For instance, I have only 60g of carbs per day rather than 330g. Some of us here have even less than that. Some a bit more but you'll get the idea. It's not all doom and gloom though as I can still have yummy things in bigger portions like bacon and eggs for breakfast. Much nicer than a bowl of corn flakes. Anyway, stick around and you will learn quite a bit in a short space of time just like I did.

    Have fun,
    Glenn
     
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  6. JoKalsbeek

    JoKalsbeek Type 2 (in remission!) · Well-Known Member

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    "Is it that serious?" Well... Yeah, it is. The T2's I've had in my family all were oblivious to carbs and their impact on their health. We didn't know what we do now. Most of them died just a couple of years after diagnosis. My best friend's mom was sent home from the hospital with the advice to just have some warm milk and painkillers, while a heartmuscle was torn. She died that night, obviously, though I don't think they could've saved her if they'd listened to her. (She are chocolate and heaos of potatoes every day. And pastries.).My aunt is the only one still hanging in there, but she has busted veins in her legs and big oozing wounds on her chins that never close. Down to the bone. She's got mental health problems so she isn't capable of understanding her disease or how her meds work, so diet is completely beyond her. Me, I was diabetic for years before I was diagnosed... Eyesight fluctuated wildly, and I didn't know why. My kidneys aren't okay, as I'm guessing yours aren't, and I have non-alcoholic fatty liver disease, which I'm fairly certain is a problem for you too, -it's pretty universal in t2's- but you wouldn't know it if you weren't tested for it. You don't feel any of that until they already fail or get inflamed. When the ship has sailed, basically. Metabolic syndrome, including those things, goes hand-in-hand with diabetes, after all. Running high bloodsugars all the time means kinda slowly sandpapering organs into failing. Not noticable until it's too far gone to fix. Kidneys, liver, heart, veins, eyes... I remember my grandmother dreading going to bed in the evenings because her heartbeat would become irratic, and she was terrified of dying. In the daytime she'd often eat sweet pastries, and sugary coffee with whipped cream, as she counted on metformin to fix it all. That was 20 years ago, and I don't think if she'd known about carbs, she would have changed anything, because she always felt the rules didn't apply to her. (She wasn't a nice person, thought she was better than everyone else and the rules couldn't ever apply to her. So it was in her character to be contrary.). One night, her fear of dying was valid. Heartfaillure due to diabetic complications.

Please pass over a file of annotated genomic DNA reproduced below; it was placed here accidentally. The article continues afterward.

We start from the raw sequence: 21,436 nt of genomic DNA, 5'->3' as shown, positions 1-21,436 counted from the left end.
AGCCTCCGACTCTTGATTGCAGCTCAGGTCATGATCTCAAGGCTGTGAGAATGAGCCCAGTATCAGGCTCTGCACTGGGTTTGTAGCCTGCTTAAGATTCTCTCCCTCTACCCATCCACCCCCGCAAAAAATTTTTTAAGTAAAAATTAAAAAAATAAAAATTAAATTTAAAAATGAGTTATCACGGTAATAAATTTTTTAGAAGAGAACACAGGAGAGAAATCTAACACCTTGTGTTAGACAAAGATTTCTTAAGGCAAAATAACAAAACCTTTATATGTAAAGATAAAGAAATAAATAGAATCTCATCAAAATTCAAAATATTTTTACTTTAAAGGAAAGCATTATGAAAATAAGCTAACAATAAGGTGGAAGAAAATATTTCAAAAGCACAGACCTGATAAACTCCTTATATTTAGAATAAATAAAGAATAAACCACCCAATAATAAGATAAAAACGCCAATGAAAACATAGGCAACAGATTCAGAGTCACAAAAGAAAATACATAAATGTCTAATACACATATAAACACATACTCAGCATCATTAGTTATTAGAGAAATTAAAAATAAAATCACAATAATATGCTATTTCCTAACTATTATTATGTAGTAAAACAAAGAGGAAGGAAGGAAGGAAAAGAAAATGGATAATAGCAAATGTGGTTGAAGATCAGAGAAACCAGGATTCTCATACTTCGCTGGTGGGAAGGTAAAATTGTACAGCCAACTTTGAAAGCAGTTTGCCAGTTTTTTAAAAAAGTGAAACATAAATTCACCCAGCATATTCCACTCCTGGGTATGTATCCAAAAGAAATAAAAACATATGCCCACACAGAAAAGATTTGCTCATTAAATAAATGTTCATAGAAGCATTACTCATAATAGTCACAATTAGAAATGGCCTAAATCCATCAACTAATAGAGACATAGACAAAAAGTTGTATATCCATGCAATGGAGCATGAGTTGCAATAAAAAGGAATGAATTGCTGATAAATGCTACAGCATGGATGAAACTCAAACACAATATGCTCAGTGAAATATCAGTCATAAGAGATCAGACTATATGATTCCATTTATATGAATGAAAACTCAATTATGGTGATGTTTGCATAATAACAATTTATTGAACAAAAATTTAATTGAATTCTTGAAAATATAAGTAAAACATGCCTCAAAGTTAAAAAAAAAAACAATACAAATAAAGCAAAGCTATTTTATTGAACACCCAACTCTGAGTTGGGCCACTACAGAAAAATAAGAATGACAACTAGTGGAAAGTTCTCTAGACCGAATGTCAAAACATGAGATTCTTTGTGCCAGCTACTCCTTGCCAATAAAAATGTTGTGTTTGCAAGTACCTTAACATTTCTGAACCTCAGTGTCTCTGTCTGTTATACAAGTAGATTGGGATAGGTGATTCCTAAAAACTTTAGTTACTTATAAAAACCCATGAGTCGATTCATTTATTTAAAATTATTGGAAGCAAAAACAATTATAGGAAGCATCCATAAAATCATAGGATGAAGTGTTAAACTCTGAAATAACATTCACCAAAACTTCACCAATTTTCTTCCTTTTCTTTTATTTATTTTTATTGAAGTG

I'm low carbing. My fatty liver is getting better, cholesterol too, in spite of the fats added to my diet. My eyesight too. No more puss coming from my toes, no fungal infections anymore either. I pee a LOT less than I did. If you don't have any problems yet... Then keep it that way! It's an oppertunity, not an "I'll deal with it when/if it comes" thing. You've got a chance here to not have your body and quality of life ruined. Sorry if I'm coming on strong, but... Obviously you're loved. I don't low carb for myself, I do it for my husband. I lost my fiancé 21 years ago, and I don't want Kornelis to go through the kind of mourning I did back then. That's my motivation right there. Because honestly, I don't care about myself. I care about his happiness though, so... Low carb it is.

    Diabetic complications aren't subject to "if". They're firmly "when", unless you do something about it. Really. No joke. No scare tactics. Just the truth.

    As for where to start; bacon and eggs with mushrooms and cheese. Salads with tuna, salmon or bacon. Cheese. Pork scratchings. Real butter, cream, full fat greek yoghurt. Olives. Meat. Fish. Cauliflower or broccoli rice. Above-ground veggies. Ditch anything wheat-based like bread or cake. Potatoes, rice, corn, pasta, cereal, fruit. (Most of us can handle berries, but that's about it.). It's doable, really it is. Check dietdoctor.com or this place's low carb program for ideas.

    Sorry if I seem harsh. But only trying to help, so I hope you'll forgive me. Good luck!
     
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  7. Crocodile

    Crocodile Type 2 · Well-Known Member

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    Wish I could push agree a few more times.
     
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  8. Prem51

    Prem51 Type 2 · Expert

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    Welcome to the forum @M6CEB, it's good that you have joined. And welcome to @Kayleigh1008 too and well done for getting your husband to join.
    Matt your readings are high. You might think that weeing frequently is not a big problem, and that your vision and limbs are fine. But if you don't take action now there is a cumulative effect. Your thicker sugary blood will cause more sugar to accumulate at the lowest point of gravity, your feet, and behind your eyes. It is going to affect those first, and other internal organs you can't see.